It's been a long time since women were finally given the vote in America and Britain, so long that many people (and sadly, many younger women) have forgotten the heroic efforts of the early 20th c. suffragists. These women risked their reputations, their bodies, and their lives for the sake of the cause. Desperation made them daring, and in Britain, the damage the caused and the threats they made were very real and unsettling.
The piled tables and chairs and charred ruins, above, are all that remained of the Tea House at the Royal Botanic Gardens in Kew, (the landmark pagoda can be seen like a ghost to the left), London, after suffragists burned it to the ground, one hundred years ago in February, 1913. The postcard, below, shows the Tea House two years before the attack. Lilian Lenton and Olive Wharry, suffragists linked to the Women's Social & Political Union, were arrested at the night of the fire, and found guilty of arson. Both were sentenced to eighteen months imprisonment in Holloway Prison, though neither woman served their full sentences; both staged hunger-strikes in protest, and became so ill that they were released early.
How much of a real terrorist threat were the militant suffragists? The story below is from The Times, April 5, 1913.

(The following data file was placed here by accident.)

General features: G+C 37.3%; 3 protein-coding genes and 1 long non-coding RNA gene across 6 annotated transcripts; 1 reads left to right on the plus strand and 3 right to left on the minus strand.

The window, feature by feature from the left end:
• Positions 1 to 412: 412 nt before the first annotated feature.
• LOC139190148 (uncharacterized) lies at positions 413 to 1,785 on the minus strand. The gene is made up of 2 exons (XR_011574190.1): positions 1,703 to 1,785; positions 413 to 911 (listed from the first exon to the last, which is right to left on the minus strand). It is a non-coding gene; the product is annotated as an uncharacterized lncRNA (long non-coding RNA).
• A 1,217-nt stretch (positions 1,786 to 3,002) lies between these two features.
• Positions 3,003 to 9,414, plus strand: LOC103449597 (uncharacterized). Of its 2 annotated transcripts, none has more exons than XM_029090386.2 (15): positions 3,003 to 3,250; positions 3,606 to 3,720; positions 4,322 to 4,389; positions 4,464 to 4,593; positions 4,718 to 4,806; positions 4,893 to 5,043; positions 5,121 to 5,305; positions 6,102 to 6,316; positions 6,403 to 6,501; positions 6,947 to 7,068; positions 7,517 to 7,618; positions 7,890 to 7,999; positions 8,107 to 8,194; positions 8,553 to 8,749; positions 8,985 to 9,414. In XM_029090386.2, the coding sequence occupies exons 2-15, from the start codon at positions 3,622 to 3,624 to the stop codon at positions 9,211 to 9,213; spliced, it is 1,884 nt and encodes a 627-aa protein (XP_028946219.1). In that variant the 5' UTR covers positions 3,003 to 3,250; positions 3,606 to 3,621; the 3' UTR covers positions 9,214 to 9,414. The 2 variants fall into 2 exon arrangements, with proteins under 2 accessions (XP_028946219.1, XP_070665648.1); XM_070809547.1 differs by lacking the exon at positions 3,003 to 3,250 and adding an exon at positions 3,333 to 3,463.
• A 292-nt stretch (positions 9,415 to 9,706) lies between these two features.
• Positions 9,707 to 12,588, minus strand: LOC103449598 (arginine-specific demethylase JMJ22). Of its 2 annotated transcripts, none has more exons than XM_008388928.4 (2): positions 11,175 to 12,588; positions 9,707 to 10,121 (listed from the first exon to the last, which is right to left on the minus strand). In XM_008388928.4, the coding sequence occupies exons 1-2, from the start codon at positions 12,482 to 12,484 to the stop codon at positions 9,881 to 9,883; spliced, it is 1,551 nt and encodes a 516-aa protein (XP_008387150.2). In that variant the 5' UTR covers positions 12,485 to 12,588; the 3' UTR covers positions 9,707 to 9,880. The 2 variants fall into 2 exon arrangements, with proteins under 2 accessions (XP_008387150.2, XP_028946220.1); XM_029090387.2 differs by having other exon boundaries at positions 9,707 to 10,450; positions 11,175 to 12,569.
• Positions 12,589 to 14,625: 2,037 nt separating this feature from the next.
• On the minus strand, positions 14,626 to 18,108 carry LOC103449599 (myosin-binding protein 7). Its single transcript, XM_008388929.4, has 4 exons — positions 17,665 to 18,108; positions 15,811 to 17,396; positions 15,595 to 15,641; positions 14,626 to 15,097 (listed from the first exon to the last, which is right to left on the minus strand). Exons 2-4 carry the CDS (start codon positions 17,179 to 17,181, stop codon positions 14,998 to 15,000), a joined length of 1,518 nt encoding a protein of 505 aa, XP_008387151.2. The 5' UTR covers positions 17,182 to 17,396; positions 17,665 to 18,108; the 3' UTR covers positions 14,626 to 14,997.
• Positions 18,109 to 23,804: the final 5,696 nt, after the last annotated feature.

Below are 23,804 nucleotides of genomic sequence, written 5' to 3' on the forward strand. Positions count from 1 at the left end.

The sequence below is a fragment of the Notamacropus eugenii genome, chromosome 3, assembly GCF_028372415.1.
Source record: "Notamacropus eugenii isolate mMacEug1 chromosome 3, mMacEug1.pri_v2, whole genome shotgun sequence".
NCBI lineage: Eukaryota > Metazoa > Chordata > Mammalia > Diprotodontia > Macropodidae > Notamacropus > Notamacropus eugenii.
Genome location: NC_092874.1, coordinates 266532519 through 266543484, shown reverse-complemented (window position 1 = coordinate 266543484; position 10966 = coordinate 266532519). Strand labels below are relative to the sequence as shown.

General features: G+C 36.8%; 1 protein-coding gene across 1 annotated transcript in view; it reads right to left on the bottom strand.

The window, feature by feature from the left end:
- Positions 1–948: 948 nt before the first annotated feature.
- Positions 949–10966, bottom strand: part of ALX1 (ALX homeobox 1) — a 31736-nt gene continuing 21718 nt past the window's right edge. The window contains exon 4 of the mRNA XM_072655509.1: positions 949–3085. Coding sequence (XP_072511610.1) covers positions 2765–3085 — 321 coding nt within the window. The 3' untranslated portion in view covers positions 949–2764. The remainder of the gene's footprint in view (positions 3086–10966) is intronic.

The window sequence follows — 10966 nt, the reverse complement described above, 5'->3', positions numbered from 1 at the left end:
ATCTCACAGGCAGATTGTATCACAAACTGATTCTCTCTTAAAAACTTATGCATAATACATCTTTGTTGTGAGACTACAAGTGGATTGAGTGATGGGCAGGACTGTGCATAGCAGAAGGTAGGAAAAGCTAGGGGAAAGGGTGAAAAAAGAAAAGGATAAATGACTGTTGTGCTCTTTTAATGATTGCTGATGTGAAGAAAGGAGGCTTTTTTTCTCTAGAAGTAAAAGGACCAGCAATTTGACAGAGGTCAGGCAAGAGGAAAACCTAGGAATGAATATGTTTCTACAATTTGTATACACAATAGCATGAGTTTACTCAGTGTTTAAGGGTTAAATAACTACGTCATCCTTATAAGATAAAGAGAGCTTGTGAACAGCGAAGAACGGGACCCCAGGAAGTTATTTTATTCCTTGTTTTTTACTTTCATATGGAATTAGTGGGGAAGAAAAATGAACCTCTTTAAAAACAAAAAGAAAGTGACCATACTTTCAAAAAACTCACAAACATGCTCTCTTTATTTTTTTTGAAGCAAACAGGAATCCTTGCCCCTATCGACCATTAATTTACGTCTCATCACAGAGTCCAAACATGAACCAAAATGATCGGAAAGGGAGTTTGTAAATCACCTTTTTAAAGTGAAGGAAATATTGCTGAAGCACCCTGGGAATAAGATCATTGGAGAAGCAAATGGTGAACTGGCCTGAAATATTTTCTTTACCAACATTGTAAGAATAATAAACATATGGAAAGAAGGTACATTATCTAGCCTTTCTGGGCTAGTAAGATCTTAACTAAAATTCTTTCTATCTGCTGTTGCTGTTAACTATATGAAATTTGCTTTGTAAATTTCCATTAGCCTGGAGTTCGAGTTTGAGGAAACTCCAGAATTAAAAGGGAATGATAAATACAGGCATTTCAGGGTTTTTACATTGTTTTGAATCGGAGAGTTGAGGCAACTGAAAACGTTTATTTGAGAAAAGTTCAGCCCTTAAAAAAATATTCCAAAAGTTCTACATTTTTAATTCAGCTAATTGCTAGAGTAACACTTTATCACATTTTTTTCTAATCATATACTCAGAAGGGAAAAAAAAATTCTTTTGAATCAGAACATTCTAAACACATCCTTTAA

'WILD WOMEN' BURN AND SMASH FOR VOTE
PANIC IN THE PROVINCES
Great Country Houses Closely Watched – London Season Menaced by Restrictions on Visitors.
"Wild women," as the suffragettes are being styled, have been busy in the provinces today, following up the campaign of revenge for the imprisonment of Mrs. Pankhurst.
The grandstand of the Ayr race course in Scotland was burned and an attempt was made to destroy the grandstand of the Kelso race course, two men being caught just after they had started a fire.
Flower beds in Armstrong Park in Newcastle were devastated.
Londoners are beginning to be afraid that fear of the suffragettes will have a bad effect on the social season.
American women visiting here who wish to see the sights are complaining of their inability to do so, owing to the strict orders given to exclude women from the Tower and other places where suffragette raids are apprehended. As an instance of the precautions taken the jewel room at the Tower is entirely closed to the public.
Above: Tea House, Kew Gardens, destroyed by suffragettes. Bain News Service, c 1910-1915. George Grantham Bain Collection, Library of Congress.
Below: Refreshment Pavilion and Pagoda, Kew Gardens, postcard, c. 1910. From Whatsthatpicture's flickr photostream.